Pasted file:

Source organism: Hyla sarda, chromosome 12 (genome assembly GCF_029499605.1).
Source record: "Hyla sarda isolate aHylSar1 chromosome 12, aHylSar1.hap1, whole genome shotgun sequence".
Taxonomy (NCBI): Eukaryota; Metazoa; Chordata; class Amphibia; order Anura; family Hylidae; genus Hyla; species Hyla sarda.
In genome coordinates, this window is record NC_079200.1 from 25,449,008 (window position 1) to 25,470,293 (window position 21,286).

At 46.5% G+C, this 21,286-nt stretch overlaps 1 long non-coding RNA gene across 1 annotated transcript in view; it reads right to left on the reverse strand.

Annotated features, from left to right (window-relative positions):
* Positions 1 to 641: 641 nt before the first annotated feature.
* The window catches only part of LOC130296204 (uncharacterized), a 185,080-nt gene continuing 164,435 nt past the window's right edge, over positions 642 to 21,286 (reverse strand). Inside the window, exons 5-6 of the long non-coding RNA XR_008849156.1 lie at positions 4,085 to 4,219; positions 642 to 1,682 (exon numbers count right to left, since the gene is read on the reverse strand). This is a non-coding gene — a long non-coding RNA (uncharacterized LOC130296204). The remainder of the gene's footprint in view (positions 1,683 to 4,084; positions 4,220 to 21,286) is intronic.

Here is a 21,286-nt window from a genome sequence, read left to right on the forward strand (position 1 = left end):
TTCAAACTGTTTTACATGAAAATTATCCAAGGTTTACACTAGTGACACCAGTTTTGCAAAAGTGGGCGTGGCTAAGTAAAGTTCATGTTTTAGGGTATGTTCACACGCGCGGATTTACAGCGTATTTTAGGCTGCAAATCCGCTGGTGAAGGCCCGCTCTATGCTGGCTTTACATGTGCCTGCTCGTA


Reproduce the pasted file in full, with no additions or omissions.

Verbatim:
Source organism: Hyla sarda, chromosome 12 (genome assembly GCF_029499605.1).
Source record: "Hyla sarda isolate aHylSar1 chromosome 12, aHylSar1.hap1, whole genome shotgun sequence".
Taxonomy (NCBI): Eukaryota; Metazoa; Chordata; class Amphibia; order Anura; family Hylidae; genus Hyla; species Hyla sarda.
In genome coordinates, this window is record NC_079200.1 from 25,449,008 (window position 1) to 25,470,293 (window position 21,286).

At 46.5% G+C, this 21,286-nt stretch overlaps 1 long non-coding RNA gene across 1 annotated transcript in view; it reads right to left on the reverse strand.

Annotated features, from left to right (window-relative positions):
* Positions 1 to 641: 641 nt before the first annotated feature.
* The window catches only part of LOC130296204 (uncharacterized), a 185,080-nt gene continuing 164,435 nt past the window's right edge, over positions 642 to 21,286 (reverse strand). Inside the window, exons 5-6 of the long non-coding RNA XR_008849156.1 lie at positions 4,085 to 4,219; positions 642 to 1,682 (exon numbers count right to left, since the gene is read on the reverse strand). This is a non-coding gene — a long non-coding RNA (uncharacterized LOC130296204). The remainder of the gene's footprint in view (positions 1,683 to 4,084; positions 4,220 to 21,286) is intronic.

Here is a 21,286-nt window from a genome sequence, read left to right on the forward strand (position 1 = left end):
TTCAAACTGTTTTACATGAAAATTATCCAAGGTTTACACTAGTGACACCAGTTTTGCAAAAGTGGGCGTGGCTAAGTAAAGTTCATGTTTTAGGGTATGTTCACACGCGCGGATTTACAGCGTATTTTAGGCTGCAAATCCGCTGGTGAAGGCCCGCTCTATGCTGGCTTTACATGTGCCTGCTCGTA